Michael Weinstein as Subject Matter in AF EO Course
It was noted once here before that Michael Weinstein met a newspaper’s definition for “conspiracy theorist”, though it wasn’t trying to talk about Weinstein at the time. In that vein, Judicial Watch recently obtained training materials from an Air Force Equal Opportunity course, which had a similar unintended subject matter — listing character traits for Michael Weinstein without meaning to.
What was it the AF training was trying to describe?
The following text describes how the EO course inadvertenty describes many character traits that Weinstein displays. While most won’t be interested in such a character analysis, the reason for noting this is to highlight the fact that Michael Weinstein is no run-of-the-mill “religious freedom” advocate, despite his claims. He is, as the course material shows, a religious “extremist” intent on bending the US military to his will — even if it contradicts human liberty and the protections of the US Constitution…and an Air Force training course actually helps explain that.
Quoting from Nazis, communists, Klansmen, and others on the fringe: Political extremism in America by George and Wilcox (1992), the Air Force Equal Opportunity Advisor Course, as of January 2013, listed the following traits and explanations:
According to George and Wilcox, there are a number of specific traits or behaviors that tend to represent the extremist style…
a. Character assassination
Extremists often attack the character of an opponent rather than deal with the facts or issues raised. They will question motives, qualifications, past associations, alleged values, personality, looks, and mental health as a diversion…
That’s a pretty easy one. Look at any article or interview in which Weinstein has talked about just about anyone else. Weinstein has threatened physical violence rather than address the substance of a disagreement, and he has even stooped to anti-Semitism to denigrate those who don’t agree with him. Character assassination is Weinstein’s modus operandi.
b. Name calling and labeling
Extremists are quick to resort to taunts (e.g., pervert, racist, and crackpot) to label and condemn opponents…
c. Irresponsive sweeping generalizations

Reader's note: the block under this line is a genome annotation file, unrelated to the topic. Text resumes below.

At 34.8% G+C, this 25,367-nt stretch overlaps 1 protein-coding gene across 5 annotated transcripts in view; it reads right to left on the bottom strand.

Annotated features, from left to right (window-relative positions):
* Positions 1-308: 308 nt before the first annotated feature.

Extremists tend to make sweeping claims or judgments with little to no evidence…
Weinstein claims a large percentage of the US military is driven by their theology to take over the world. He frequently identifies the private theological beliefs of public figures. His evidence? None.
d. Inadequate proof behind assertions
Extremists tend to be very fuzzy about what constitutes proof for their assertions…
Weinstein claims to have received tens of thousand of complaints, while never actually explaining what those complaints are. When asked who these evil Christians are that he is fighting, he’ll launch into a diatribe about Officers’ Christian Fellowship — without ever explaining how their existence is “proof” of anything. Combined with the mantra of his research assistant, Chris Rodda, who famously demurs that she has the smoking gun but can’t show it to anyone, Weinstein has the perfect, unproveable, 1-2 punch.
e. Tendency to view opponents and critics as essentially evil
Extremists feel that their opponents hold differing views because they are bad, immoral, dishonest, hateful, cruel, prejudiced, etc. and not merely because they simply disagree..
See (a) above, and Weinstein’s claim that his opponents are equivalent to racists and rapists. Weinstein has never publicly had a remotely kind word for anyone who opposed his accusations. (Rodda, Rick, feel free to provide a citation to say otherwise.)
f. Dualism worldview
Extremists tend to see the world in terms of absolute good and evil…with the right and good positions coinciding with their interests…
This is most evident in Weinstein’s treatment of those who support him, but don’t support him strongly enough, like the Jewish Anti-Defamation League.
g. Tendency to argue by intimidation
Extremists tend to frame their arguments in such a way as to intimidate others into accepting their premises and conclusions. To disagree with them is to ally oneself with the devil or to give aid and comfort to the enemy…
When Weinstein claims military Christians are national security threats that aid al Qaeda, he’s daring people to disagree with him and ‘support the enemy.’
h. Use of slogans, buzzwords, and thought-stopping clichés
For many extremists, shortcuts in thinking and in reasoning matters out seem necessary to avoid troublesome facts and compelling counterarguments. Simple slogans substitute for more complex abstractions
In his desire to be quoteworthy and mined for soundbytes, Weinstein lives by these “shortcuts in thinking.” Listen to him speak for just 5 minutes and he’ll quote three different people and four different clichés (and the same analogies he always does: gravity, Starbucks, Hitler’s percentage, etc., etc.). Similarly, when he runs into opposition, it is far easier to call people “bigots” than actually defend or explain his positions.